What Is Hodgkin Lymphoma?
The lymphatic system includes:
- the lymph nodes (glands)
- the thymus (a gland behind the breastbone)
- the spleen
- the tonsils and adenoids
- bone marrow
- channels — the lymphatics or lymph vessels — that connect these parts
Hodgkin lymphoma begins in the lymph nodes of the neck or chest and then spreads from one part of the lymphatic system to another.
In Hodgkin lymphoma, the tumors usually contain unique cells called Reed-Sternberg cells. These large cancer cells are not seen in other lymphomas.
Who Gets Hodgkin Lymphoma?
Hodgkin lymphoma can happen at any age. But it's most common in teens (15 years and older).
What Are the Signs & Symptoms of Hodgkin Lymphoma?
Some patients have no symptoms. Others may have one or more of these:
- swelling of the lymph nodes (swollen glands) in the neck, underarm, or groin
- unexplained cough and shortness of breath if the cancer involves the lymph nodes in the chest
- poor appetite
- nighttime sweating (night sweats)
- weight loss
What Are the Risk Factors for Hodgkin Lymphoma?
Hodgkin lymphoma is caused by a mutation (a change in a gene) in the DNA of growing white blood cells called B lymphocytes. These mutations are not inherited.
Having a sibling who has had Hodgkin lymphoma increases the risk of someone getting this type of cancer.
The risk also is higher for people who:
- have severe immune deficiencies, such as severe combined immunodeficiency (SCID), an inherited immune system problem that makes a child unable to fight infections
- have HIV
- are treated with immunosuppressive drugs after organ transplants
- have had Epstein-Barr viral infection (mononucleosis)
How Is Hodgkin Lymphoma Diagnosed?
When Hodgkin disease is suspected, doctors will order a number of tests.
A biopsy (removal of tissue for testing) of the lymph node is usually the first test. The two types of biopsies are:
- Core biopsy: The doctor numbs part of the body with local anesthesia and uses a hollow needle to remove a small amount of tissue from the lymph node.
- Incisional biopsy or excisional biopsy: An anesthesiologist gives general anesthesia so the patient is asleep for the procedure and doesn't feel pain. Then, a surgeon opens the skin to remove part of the enlarged lymph node (an incisional biopsy) or all of it (an excisional biopsy).
If the biopsy confirms Hodgkin lymphoma, more tests might be done to see if the cancer has spread. These include:
- blood tests
- a chest X-ray
- a computed tomography (CT or CAT) scan, a type of X-ray that rotates around the patient and creates a picture of the inside of the body from different angles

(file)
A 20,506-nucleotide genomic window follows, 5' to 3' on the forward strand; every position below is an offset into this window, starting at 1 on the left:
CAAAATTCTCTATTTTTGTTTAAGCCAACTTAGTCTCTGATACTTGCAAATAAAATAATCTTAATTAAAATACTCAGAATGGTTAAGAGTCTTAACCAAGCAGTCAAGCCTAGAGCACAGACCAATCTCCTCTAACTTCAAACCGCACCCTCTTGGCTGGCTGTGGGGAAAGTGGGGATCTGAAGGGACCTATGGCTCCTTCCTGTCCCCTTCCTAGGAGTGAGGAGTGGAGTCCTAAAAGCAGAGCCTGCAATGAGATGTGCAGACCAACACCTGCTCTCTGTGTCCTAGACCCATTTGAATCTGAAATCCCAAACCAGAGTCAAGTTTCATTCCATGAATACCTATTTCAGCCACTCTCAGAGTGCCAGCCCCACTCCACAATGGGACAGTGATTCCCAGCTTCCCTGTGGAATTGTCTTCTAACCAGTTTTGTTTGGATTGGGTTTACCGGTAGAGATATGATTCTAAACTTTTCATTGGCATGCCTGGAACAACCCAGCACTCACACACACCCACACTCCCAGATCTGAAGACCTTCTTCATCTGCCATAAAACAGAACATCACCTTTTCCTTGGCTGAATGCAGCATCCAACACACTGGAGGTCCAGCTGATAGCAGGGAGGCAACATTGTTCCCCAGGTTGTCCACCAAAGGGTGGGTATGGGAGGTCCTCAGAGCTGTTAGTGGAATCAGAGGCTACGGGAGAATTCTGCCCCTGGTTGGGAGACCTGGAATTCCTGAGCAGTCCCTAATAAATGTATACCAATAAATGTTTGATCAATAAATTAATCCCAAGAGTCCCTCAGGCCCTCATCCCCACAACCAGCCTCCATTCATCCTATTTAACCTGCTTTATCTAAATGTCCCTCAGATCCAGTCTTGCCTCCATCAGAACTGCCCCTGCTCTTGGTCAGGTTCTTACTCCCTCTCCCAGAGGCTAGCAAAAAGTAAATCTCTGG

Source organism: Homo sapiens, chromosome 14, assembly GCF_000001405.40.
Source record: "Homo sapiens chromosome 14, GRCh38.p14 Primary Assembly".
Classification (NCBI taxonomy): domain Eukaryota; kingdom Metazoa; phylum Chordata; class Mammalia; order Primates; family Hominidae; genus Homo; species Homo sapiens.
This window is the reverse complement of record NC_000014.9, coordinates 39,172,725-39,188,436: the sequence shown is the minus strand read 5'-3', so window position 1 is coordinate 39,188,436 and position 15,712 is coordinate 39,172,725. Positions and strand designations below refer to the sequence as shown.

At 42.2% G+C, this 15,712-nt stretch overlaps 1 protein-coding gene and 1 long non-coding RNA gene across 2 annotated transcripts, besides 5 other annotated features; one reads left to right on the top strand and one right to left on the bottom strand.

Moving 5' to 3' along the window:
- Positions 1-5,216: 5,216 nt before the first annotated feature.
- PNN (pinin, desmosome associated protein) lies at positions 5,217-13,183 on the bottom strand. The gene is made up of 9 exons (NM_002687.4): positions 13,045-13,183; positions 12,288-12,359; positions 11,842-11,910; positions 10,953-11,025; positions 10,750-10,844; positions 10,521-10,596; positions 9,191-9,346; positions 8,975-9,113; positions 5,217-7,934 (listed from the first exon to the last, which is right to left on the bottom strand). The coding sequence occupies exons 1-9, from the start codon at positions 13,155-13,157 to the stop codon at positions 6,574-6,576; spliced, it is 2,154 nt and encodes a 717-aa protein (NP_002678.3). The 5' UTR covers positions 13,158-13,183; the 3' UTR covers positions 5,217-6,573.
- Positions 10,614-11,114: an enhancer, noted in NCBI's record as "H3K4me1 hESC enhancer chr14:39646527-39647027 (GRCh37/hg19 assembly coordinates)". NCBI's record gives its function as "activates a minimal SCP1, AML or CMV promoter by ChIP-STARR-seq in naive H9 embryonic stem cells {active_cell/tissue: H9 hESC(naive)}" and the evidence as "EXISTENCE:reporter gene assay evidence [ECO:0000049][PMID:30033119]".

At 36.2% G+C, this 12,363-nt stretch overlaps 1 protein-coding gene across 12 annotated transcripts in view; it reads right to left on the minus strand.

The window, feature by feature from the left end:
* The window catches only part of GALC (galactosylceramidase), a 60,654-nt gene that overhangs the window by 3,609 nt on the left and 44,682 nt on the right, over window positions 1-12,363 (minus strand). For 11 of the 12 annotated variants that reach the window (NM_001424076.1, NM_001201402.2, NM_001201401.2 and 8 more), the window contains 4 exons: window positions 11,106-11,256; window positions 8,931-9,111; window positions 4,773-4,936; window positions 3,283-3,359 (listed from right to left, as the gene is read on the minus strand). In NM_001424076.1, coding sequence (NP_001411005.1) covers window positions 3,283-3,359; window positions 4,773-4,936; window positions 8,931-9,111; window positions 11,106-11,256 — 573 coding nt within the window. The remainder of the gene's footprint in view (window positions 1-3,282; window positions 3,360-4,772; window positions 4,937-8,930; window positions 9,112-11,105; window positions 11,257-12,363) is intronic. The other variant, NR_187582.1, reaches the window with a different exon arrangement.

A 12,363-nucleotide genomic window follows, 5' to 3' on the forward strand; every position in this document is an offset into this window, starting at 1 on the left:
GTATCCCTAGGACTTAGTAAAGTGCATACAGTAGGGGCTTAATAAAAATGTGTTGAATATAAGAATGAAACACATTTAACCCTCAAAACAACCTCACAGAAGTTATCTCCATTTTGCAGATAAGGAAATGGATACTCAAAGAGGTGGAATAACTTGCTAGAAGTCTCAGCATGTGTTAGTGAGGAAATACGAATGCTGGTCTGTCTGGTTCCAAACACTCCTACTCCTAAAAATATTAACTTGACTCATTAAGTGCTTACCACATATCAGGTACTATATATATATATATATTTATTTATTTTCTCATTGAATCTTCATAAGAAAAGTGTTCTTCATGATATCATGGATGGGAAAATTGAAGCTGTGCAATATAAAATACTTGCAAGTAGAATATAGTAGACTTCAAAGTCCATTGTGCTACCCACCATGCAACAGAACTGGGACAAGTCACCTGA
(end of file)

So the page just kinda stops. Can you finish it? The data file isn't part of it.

- a bone marrow biopsy to check for cancer there
- a positron emission tomography (PET) scan, which can tell the difference between normal and abnormal cells
How Is Hodgkin Lymphoma Treated?
Treatment for Hodgkin lymphoma may include:
Chemotherapy (chemo): This treatment uses medicines to kill cancer cells and stop their growth.
Immunotherapy: Sometimes called biologic therapy, this treatment helps a person's immune system fight cancer.
Stem cell transplant (bone marrow transplant): This treatment takes a patient's (or a donor's) cells from their bone marrow or blood and transplants them to the patient after chemo.
Radiation therapy: This treatment uses high-energy X-rays to shrink tumors and prevent them from growing. Also called X-ray therapy.
Clinical trials: These are ways to test new cancer treatments or compare them with existing treatments. These trials may include all the other types of therapy, and are often aimed at decreasing overall side effects.
Treatment for Hodgkin lymphoma is successful for most kids and teens. The treatment used is based on staging. Staging is a way to describe how much cancer is in the body and where it is at the time of diagnosis. The stage at diagnosis can help the cancer team choose the best therapy and predict how someone with lymphoma will do in the long term.
What Are the Side Effects of Treatment of Hodgkin Lymphoma?
Treatment for Hodgkin lymphoma destroys good cells along with bad ones. This can cause side effects.
Intensive lymphoma treatment affects the bone marrow, causing anemia, easy bleeding, and increasing the risk for serious infections.
Chemotherapy treatments have side effects, such as:
- short-term side effects: hair loss, increased risk of infection, nausea and vomiting
- long-term side effects: heart, thyroid, and kidney damage; fertility problems; the development of another cancer later in life
Most kids and teens with Hodgkin lymphoma are cured, meaning they will have long-term cancer-free survival.
After treatment, anyone who has had Hodgkin lymphoma should have regular checkups throughout their life to make sure the lymphoma hasn't come back.
Having a child being treated for cancer can feel overwhelming for any family. But you're not alone. To find support, talk to your child's doctor or a hospital social worker. Many resources are available to help you get through this difficult time.
You also can find information and support online at:
Reviewed by: Jonathan L. Powell, MD
Date reviewed: 01/28/2019